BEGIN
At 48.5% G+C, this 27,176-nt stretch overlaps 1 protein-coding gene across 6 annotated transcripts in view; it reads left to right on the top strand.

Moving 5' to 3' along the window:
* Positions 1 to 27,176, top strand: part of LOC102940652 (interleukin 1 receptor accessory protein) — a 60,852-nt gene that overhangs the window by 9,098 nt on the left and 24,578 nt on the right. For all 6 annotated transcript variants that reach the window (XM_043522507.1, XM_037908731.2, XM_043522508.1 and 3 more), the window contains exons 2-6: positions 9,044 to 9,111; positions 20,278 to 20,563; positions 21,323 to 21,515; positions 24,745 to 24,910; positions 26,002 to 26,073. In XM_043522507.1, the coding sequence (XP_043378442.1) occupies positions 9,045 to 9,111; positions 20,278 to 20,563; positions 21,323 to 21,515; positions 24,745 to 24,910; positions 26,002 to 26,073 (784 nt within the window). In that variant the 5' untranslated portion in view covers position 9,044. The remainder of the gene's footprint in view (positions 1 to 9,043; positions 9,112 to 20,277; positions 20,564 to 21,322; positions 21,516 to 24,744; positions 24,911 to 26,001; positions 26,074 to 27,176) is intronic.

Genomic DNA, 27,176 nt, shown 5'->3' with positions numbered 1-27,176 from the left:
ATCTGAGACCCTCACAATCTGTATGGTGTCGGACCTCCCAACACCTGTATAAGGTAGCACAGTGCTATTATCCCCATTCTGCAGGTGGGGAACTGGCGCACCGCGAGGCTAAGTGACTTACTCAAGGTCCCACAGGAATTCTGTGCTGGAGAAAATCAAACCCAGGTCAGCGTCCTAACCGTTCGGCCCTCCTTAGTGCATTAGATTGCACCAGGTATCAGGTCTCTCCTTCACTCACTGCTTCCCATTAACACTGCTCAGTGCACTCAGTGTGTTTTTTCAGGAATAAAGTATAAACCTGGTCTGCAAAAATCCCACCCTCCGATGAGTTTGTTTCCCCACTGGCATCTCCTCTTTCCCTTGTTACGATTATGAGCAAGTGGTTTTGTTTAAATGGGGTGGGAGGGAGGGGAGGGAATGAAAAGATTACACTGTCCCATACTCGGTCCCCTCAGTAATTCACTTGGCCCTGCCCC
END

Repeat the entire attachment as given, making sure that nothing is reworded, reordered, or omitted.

At 48.5% G+C, this 27,176-nt stretch overlaps 1 protein-coding gene across 6 annotated transcripts in view; it reads left to right on the top strand.

Moving 5' to 3' along the window:
* Positions 1 to 27,176, top strand: part of LOC102940652 (interleukin 1 receptor accessory protein) — a 60,852-nt gene that overhangs the window by 9,098 nt on the left and 24,578 nt on the right. For all 6 annotated transcript variants that reach the window (XM_043522507.1, XM_037908731.2, XM_043522508.1 and 3 more), the window contains exons 2-6: positions 9,044 to 9,111; positions 20,278 to 20,563; positions 21,323 to 21,515; positions 24,745 to 24,910; positions 26,002 to 26,073. In XM_043522507.1, the coding sequence (XP_043378442.1) occupies positions 9,045 to 9,111; positions 20,278 to 20,563; positions 21,323 to 21,515; positions 24,745 to 24,910; positions 26,002 to 26,073 (784 nt within the window). In that variant the 5' untranslated portion in view covers position 9,044. The remainder of the gene's footprint in view (positions 1 to 9,043; positions 9,112 to 20,277; positions 20,564 to 21,322; positions 21,516 to 24,744; positions 24,911 to 26,001; positions 26,074 to 27,176) is intronic.

Genomic DNA, 27,176 nt, shown 5'->3' with positions numbered 1-27,176 from the left:
ATCTGAGACCCTCACAATCTGTATGGTGTCGGACCTCCCAACACCTGTATAAGGTAGCACAGTGCTATTATCCCCATTCTGCAGGTGGGGAACTGGCGCACCGCGAGGCTAAGTGACTTACTCAAGGTCCCACAGGAATTCTGTGCTGGAGAAAATCAAACCCAGGTCAGCGTCCTAACCGTTCGGCCCTCCTTAGTGCATTAGATTGCACCAGGTATCAGGTCTCTCCTTCACTCACTGCTTCCCATTAACACTGCTCAGTGCACTCAGTGTGTTTTTTCAGGAATAAAGTATAAACCTGGTCTGCAAAAATCCCACCCTCCGATGAGTTTGTTTCCCCACTGGCATCTCCTCTTTCCCTTGTTACGATTATGAGCAAGTGGTTTTGTTTAAATGGGGTGGGAGGGAGGGGAGGGAATGAAAAGATTACACTGTCCCATACTCGGTCCCCTCAGTAATTCACTTGGCCCTGCCCC